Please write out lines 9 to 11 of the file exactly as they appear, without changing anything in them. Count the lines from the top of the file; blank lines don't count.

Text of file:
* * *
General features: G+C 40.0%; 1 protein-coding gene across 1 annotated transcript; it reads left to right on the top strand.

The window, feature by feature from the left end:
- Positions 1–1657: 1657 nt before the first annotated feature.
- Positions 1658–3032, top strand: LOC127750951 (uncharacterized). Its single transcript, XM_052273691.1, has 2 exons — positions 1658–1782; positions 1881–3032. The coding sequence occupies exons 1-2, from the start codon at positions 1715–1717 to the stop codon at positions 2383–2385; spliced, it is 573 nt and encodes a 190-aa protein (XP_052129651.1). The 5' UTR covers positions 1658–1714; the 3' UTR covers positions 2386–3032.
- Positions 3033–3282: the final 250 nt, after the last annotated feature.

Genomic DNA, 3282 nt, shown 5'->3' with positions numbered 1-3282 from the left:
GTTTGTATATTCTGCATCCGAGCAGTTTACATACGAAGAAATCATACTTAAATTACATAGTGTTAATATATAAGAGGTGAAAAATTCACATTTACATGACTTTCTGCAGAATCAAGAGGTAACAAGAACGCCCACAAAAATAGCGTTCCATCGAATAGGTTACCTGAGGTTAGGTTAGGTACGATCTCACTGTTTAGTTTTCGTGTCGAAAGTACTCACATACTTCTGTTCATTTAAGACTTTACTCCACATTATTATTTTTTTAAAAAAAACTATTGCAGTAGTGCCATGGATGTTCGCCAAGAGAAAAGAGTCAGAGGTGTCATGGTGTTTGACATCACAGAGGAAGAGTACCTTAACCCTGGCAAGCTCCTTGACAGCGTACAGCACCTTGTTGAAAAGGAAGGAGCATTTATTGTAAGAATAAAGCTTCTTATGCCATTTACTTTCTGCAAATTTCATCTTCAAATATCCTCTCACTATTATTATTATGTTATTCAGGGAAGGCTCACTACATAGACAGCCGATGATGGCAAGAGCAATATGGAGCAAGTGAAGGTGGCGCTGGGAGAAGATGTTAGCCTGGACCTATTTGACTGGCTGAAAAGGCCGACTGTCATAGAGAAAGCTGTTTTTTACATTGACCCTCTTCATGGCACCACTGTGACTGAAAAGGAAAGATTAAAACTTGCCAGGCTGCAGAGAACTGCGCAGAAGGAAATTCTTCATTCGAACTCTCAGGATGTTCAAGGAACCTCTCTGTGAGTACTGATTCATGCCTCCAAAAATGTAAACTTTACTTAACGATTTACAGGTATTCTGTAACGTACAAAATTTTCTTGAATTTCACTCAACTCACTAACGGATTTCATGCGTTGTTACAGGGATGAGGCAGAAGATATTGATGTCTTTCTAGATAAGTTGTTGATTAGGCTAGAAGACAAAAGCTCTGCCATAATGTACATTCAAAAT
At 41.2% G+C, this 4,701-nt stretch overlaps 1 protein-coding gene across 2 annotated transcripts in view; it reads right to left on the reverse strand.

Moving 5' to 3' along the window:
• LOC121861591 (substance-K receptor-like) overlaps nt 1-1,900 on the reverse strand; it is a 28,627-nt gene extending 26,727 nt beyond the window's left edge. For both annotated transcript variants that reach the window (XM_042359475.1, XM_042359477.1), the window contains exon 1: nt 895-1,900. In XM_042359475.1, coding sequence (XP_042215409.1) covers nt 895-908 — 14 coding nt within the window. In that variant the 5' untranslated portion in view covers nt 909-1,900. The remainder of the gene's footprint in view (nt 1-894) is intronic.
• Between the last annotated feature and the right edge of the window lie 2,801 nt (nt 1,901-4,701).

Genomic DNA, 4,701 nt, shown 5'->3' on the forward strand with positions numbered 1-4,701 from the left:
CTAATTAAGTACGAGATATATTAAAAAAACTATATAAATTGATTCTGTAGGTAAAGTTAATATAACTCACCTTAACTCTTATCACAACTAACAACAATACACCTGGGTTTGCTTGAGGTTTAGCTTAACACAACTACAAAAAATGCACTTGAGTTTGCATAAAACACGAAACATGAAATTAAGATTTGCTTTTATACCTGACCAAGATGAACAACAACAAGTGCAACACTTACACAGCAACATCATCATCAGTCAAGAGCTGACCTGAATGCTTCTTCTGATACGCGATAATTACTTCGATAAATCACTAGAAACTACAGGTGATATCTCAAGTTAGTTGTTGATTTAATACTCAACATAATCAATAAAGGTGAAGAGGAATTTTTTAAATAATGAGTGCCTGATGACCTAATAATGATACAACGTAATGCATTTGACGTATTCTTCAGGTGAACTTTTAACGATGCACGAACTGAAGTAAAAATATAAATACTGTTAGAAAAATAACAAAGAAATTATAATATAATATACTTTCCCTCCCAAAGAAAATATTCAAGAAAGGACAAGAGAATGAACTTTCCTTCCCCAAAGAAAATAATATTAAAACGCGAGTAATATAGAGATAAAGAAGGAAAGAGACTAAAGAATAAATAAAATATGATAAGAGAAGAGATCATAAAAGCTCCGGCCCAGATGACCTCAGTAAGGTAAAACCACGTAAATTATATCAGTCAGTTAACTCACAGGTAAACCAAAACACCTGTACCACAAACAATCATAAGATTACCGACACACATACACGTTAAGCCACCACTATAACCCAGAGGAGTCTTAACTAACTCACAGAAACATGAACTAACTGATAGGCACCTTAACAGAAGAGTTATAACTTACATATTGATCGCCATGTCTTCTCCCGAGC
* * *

Moving 5' to 3' along the window:
• LOC121861591 (substance-K receptor-like) overlaps nt 1-1,900 on the reverse strand; it is a 28,627-nt gene extending 26,727 nt beyond the window's left edge. For both annotated transcript variants that reach the window (XM_042359475.1, XM_042359477.1), the window contains exon 1: nt 895-1,900. In XM_042359475.1, coding sequence (XP_042215409.1) covers nt 895-908 — 14 coding nt within the window. In that variant the 5' untranslated portion in view covers nt 909-1,900. The remainder of the gene's footprint in view (nt 1-894) is intronic.
• Between the last annotated feature and the right edge of the window lie 2,801 nt (nt 1,901-4,701).